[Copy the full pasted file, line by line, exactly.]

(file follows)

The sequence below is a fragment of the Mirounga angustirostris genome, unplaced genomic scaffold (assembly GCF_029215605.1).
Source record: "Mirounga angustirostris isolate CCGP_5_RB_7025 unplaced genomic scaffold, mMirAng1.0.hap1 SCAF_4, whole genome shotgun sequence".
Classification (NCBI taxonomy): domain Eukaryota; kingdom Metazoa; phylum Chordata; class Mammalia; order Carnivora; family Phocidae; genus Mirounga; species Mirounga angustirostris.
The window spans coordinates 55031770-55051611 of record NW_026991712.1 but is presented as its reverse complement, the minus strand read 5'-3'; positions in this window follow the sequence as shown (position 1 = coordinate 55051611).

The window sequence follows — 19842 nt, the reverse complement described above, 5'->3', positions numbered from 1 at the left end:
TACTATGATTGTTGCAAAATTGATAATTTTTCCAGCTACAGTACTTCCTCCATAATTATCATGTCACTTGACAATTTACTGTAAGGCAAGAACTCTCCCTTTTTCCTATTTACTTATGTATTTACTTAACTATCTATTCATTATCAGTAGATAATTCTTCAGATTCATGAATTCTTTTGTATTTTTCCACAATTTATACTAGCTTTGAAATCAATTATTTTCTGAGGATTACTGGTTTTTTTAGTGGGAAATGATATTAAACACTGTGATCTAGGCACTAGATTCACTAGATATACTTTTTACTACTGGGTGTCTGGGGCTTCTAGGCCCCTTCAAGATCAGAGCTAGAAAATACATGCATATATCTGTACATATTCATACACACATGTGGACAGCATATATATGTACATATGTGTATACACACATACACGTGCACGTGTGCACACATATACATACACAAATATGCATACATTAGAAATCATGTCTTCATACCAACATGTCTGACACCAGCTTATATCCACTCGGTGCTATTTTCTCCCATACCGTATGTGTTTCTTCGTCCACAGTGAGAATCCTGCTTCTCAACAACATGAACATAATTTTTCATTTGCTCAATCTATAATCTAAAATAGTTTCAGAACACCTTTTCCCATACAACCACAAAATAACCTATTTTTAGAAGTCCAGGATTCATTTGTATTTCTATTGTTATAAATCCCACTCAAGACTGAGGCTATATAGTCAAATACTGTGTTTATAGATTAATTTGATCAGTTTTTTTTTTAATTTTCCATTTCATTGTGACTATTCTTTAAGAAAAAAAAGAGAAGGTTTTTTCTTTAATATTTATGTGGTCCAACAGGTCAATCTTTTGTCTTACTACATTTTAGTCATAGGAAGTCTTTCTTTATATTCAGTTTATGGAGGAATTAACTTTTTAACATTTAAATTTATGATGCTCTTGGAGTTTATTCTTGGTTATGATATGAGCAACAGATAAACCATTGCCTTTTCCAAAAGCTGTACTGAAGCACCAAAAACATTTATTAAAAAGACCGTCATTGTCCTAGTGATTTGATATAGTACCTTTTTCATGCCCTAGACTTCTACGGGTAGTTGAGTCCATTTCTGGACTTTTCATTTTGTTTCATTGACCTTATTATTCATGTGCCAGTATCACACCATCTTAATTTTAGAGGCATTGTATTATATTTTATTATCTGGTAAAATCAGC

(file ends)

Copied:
The sequence below is a fragment of the Mirounga angustirostris genome, unplaced genomic scaffold (assembly GCF_029215605.1).
Source record: "Mirounga angustirostris isolate CCGP_5_RB_7025 unplaced genomic scaffold, mMirAng1.0.hap1 SCAF_4, whole genome shotgun sequence".
Classification (NCBI taxonomy): domain Eukaryota; kingdom Metazoa; phylum Chordata; class Mammalia; order Carnivora; family Phocidae; genus Mirounga; species Mirounga angustirostris.
The window spans coordinates 55031770-55051611 of record NW_026991712.1 but is presented as its reverse complement, the minus strand read 5'-3'; positions in this window follow the sequence as shown (position 1 = coordinate 55051611).

The window sequence follows — 19842 nt, the reverse complement described above, 5'->3', positions numbered from 1 at the left end:
TACTATGATTGTTGCAAAATTGATAATTTTTCCAGCTACAGTACTTCCTCCATAATTATCATGTCACTTGACAATTTACTGTAAGGCAAGAACTCTCCCTTTTTCCTATTTACTTATGTATTTACTTAACTATCTATTCATTATCAGTAGATAATTCTTCAGATTCATGAATTCTTTTGTATTTTTCCACAATTTATACTAGCTTTGAAATCAATTATTTTCTGAGGATTACTGGTTTTTTTAGTGGGAAATGATATTAAACACTGTGATCTAGGCACTAGATTCACTAGATATACTTTTTACTACTGGGTGTCTGGGGCTTCTAGGCCCCTTCAAGATCAGAGCTAGAAAATACATGCATATATCTGTACATATTCATACACACATGTGGACAGCATATATATGTACATATGTGTATACACACATACACGTGCACGTGTGCACACATATACATACACAAATATGCATACATTAGAAATCATGTCTTCATACCAACATGTCTGACACCAGCTTATATCCACTCGGTGCTATTTTCTCCCATACCGTATGTGTTTCTTCGTCCACAGTGAGAATCCTGCTTCTCAACAACATGAACATAATTTTTCATTTGCTCAATCTATAATCTAAAATAGTTTCAGAACACCTTTTCCCATACAACCACAAAATAACCTATTTTTAGAAGTCCAGGATTCATTTGTATTTCTATTGTTATAAATCCCACTCAAGACTGAGGCTATATAGTCAAATACTGTGTTTATAGATTAATTTGATCAGTTTTTTTTTTAATTTTCCATTTCATTGTGACTATTCTTTAAGAAAAAAAAGAGAAGGTTTTTTCTTTAATATTTATGTGGTCCAACAGGTCAATCTTTTGTCTTACTACATTTTAGTCATAGGAAGTCTTTCTTTATATTCAGTTTATGGAGGAATTAACTTTTTAACATTTAAATTTATGATGCTCTTGGAGTTTATTCTTGGTTATGATATGAGCAACAGATAAACCATTGCCTTTTCCAAAAGCTGTACTGAAGCACCAAAAACATTTATTAAAAAGACCGTCATTGTCCTAGTGATTTGATATAGTACCTTTTTCATGCCCTAGACTTCTACGGGTAGTTGAGTCCATTTCTGGACTTTTCATTTTGTTTCATTGACCTTATTATTCATGTGCCAGTATCACACCATCTTAATTTTAGAGGCATTGTATTATATTTTATTATCTGGTAAAATCAGC